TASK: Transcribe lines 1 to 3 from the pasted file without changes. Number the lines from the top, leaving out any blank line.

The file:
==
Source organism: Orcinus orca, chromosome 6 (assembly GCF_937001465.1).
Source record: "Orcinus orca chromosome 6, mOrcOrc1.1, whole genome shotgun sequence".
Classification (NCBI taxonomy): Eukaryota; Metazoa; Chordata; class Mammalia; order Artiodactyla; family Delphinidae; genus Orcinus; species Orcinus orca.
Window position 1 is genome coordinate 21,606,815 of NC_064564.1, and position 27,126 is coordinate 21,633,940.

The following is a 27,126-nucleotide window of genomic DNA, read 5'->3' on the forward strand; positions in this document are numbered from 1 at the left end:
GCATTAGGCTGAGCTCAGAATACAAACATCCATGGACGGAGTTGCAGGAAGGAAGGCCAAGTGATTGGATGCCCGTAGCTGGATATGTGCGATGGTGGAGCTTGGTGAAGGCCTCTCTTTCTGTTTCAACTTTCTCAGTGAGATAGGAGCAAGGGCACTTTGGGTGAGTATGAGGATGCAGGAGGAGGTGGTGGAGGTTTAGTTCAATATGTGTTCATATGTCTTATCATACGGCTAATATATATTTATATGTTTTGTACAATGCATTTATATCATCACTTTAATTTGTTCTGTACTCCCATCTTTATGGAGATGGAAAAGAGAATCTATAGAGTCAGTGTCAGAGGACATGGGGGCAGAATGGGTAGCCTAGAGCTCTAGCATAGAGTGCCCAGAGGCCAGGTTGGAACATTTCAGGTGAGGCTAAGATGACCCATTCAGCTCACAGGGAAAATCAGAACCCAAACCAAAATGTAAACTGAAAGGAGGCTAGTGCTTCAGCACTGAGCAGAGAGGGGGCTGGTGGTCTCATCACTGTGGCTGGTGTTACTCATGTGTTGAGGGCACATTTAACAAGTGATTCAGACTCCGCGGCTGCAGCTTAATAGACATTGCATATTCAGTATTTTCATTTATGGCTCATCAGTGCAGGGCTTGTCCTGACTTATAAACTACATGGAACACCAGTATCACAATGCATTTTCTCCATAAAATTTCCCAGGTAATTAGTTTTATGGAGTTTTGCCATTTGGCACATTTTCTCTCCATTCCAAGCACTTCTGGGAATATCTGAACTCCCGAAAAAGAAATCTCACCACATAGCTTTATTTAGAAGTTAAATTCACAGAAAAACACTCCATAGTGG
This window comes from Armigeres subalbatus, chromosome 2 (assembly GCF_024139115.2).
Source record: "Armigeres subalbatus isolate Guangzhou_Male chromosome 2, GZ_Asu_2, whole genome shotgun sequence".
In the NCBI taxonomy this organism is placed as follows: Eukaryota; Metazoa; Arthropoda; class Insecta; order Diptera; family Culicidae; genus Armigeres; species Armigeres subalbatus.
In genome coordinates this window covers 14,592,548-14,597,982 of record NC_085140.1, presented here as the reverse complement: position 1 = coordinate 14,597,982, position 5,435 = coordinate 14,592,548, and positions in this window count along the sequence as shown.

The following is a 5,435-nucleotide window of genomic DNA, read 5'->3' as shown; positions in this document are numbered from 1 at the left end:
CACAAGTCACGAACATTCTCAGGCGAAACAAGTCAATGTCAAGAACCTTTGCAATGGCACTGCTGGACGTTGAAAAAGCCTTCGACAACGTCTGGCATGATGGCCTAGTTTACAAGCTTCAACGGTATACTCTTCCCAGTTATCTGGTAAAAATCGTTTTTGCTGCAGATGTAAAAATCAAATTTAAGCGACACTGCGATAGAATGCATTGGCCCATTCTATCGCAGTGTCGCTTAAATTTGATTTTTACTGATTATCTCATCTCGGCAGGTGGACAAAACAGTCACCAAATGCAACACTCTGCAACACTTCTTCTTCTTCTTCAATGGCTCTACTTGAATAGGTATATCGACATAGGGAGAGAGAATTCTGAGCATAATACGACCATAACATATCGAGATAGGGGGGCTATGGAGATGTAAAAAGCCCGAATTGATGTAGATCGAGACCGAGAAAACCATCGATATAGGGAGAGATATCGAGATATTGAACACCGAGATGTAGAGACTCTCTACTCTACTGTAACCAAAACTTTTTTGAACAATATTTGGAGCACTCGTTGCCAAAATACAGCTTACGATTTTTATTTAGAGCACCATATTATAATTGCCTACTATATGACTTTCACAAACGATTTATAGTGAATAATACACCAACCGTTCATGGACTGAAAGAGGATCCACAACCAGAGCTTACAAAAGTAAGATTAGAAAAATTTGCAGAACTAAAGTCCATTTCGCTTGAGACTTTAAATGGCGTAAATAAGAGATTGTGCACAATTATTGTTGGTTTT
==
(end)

Source organism: Orcinus orca, chromosome 6 (assembly GCF_937001465.1).
Source record: "Orcinus orca chromosome 6, mOrcOrc1.1, whole genome shotgun sequence".
Classification (NCBI taxonomy): Eukaryota; Metazoa; Chordata; class Mammalia; order Artiodactyla; family Delphinidae; genus Orcinus; species Orcinus orca.